The Petersberg Agreement ("Agreement on provisional arrangements in Afghanistan pending the re-establishment of permanent government institutions") emphasises the great importance of creating a legal framework based on the rule of law (with the main aspect being the drawing up of a new constitution for Afghanistan) and the development of the judicial system. New legal standards can, however, only be introduced if, in the medium to long term, an independent Afghan judiciary can be established that is accessible to all sections of the population. Germany is willing to be involved in such a programme.
The Taliban systematically stripped women of their rights and discriminated against them. At the same time, during the civil war women not only had to take on a considerable burden but also a new role within society. Today, harnessing the enormous potential of Afghan women in the process of reconstruction and development is not only a necessity but a historic opportunity. Women, who were never involved in the fighting in Afghanistan, are particularly well placed to act as the driving force behind the peace process.
Within the German programme of support, the promotion of women will be accorded particular importance as a cross-cutting task. There are also plans for specific measures to promote women, with programmes planned in such areas as vocational retraining, the establishment of a legal advice centre and direct support for economic activities by means of a fund for small projects.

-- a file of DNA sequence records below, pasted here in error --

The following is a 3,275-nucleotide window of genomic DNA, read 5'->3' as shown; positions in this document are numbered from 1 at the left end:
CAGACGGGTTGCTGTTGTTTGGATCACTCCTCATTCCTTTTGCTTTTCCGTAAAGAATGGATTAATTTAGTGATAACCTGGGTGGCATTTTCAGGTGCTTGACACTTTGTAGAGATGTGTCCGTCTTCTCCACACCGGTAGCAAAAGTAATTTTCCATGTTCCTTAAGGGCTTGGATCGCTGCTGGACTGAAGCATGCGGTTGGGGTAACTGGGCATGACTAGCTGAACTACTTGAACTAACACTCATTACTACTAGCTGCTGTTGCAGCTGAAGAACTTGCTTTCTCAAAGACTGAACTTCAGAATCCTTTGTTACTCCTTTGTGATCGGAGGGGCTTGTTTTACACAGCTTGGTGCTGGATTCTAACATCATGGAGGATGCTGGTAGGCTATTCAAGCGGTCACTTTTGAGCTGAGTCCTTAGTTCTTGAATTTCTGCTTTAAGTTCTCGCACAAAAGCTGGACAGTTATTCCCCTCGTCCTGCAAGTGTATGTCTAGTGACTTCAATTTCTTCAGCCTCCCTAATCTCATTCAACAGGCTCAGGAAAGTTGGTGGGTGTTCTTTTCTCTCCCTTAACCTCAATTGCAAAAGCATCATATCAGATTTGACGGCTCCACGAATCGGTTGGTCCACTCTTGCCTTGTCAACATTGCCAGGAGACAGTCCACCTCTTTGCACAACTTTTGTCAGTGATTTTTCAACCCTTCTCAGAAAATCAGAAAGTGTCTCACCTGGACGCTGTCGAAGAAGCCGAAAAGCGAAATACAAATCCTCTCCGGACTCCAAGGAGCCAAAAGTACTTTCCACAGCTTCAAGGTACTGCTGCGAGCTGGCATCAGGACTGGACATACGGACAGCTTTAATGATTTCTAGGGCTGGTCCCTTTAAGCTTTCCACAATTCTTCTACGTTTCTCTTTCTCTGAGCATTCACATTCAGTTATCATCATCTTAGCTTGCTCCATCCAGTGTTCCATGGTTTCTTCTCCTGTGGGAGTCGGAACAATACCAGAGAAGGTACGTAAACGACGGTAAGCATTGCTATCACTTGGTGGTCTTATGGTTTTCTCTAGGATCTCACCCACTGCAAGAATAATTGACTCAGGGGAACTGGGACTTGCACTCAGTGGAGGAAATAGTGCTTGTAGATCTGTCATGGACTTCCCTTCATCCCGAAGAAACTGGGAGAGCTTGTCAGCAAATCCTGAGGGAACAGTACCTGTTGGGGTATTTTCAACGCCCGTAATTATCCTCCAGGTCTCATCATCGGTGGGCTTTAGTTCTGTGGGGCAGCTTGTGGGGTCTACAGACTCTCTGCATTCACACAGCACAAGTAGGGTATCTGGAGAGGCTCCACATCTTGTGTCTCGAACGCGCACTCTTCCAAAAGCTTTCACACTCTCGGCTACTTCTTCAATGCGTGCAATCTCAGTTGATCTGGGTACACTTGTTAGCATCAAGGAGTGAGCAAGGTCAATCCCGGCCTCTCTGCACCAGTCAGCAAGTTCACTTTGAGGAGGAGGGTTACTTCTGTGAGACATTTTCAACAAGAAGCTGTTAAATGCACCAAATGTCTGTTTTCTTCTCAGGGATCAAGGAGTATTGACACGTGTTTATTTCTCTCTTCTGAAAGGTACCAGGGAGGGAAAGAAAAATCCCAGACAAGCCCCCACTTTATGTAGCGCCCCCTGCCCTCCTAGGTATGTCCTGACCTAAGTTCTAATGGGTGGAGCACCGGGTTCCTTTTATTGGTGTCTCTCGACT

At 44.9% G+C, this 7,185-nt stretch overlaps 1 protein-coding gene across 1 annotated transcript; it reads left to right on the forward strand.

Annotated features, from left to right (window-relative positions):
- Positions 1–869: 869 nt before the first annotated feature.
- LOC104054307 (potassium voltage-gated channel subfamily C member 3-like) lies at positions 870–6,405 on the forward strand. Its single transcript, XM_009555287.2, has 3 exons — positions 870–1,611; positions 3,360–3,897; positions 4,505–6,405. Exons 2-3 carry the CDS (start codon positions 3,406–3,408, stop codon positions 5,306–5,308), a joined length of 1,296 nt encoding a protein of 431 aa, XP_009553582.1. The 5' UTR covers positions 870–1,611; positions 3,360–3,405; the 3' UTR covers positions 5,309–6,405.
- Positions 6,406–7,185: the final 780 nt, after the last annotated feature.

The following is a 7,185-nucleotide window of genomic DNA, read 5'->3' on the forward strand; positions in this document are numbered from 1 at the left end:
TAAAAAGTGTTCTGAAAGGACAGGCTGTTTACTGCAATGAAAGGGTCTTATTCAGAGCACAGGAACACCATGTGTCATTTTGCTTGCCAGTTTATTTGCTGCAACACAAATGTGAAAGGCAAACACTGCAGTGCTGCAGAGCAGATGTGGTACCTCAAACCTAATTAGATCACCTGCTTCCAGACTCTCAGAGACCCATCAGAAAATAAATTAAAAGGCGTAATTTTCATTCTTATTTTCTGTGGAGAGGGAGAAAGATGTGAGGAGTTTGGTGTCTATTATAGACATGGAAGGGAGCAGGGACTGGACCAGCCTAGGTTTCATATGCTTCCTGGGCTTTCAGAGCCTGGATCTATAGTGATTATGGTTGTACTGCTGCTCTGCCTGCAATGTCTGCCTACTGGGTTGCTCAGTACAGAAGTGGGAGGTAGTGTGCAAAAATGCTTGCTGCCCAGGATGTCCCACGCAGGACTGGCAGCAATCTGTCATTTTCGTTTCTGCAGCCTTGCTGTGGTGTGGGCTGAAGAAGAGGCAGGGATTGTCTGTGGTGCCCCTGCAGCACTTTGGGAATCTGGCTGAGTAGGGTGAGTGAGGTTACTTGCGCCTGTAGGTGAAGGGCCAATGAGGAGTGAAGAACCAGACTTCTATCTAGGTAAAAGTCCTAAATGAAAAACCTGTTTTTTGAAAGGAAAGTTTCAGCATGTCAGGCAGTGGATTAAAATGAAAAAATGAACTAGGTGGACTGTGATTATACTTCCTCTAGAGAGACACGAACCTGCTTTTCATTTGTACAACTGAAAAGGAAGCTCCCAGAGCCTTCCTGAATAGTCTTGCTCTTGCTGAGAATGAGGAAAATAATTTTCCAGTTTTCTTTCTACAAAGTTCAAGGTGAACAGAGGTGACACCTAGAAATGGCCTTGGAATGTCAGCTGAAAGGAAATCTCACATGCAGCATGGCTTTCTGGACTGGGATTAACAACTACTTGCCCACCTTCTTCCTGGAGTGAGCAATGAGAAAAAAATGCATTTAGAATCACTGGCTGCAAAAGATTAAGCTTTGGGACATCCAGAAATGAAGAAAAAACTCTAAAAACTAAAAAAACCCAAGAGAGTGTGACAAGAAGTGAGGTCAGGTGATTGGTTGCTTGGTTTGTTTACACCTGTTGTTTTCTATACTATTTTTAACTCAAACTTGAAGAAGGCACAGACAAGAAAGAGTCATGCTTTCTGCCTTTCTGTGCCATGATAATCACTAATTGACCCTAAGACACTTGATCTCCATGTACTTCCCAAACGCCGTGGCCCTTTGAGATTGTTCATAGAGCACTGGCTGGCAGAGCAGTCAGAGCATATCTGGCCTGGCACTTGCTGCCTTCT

A total of 5 million Afghans have left their country and are living under extremely difficult conditions in neighbouring countries (2 million in Iran, 3 million in Pakistan). Germany greatly appreciates what is being done by the neighbouring countries that have offered refuge to these people. It is participating in international aid programmes to support these refugees and will continue to do so. However, it is important that the human potential of these refugees and displaced people be used for the process of reconstruction in Afghanistan. Germany will therefore, above all, be supporting relevant returnee programmes that primarily promote employment. The need to use the potential of Afghans living abroad also applies to the some 90,000 Afghans living in Germany. Given that these people are highly educated, their skills could be put to particularly good use. Germany intends to make use of this potential and is preparing a relevant programme to support returning skilled professionals in taking up employment or starting their own businesses.
Establishing police structures and fighting drug cultivation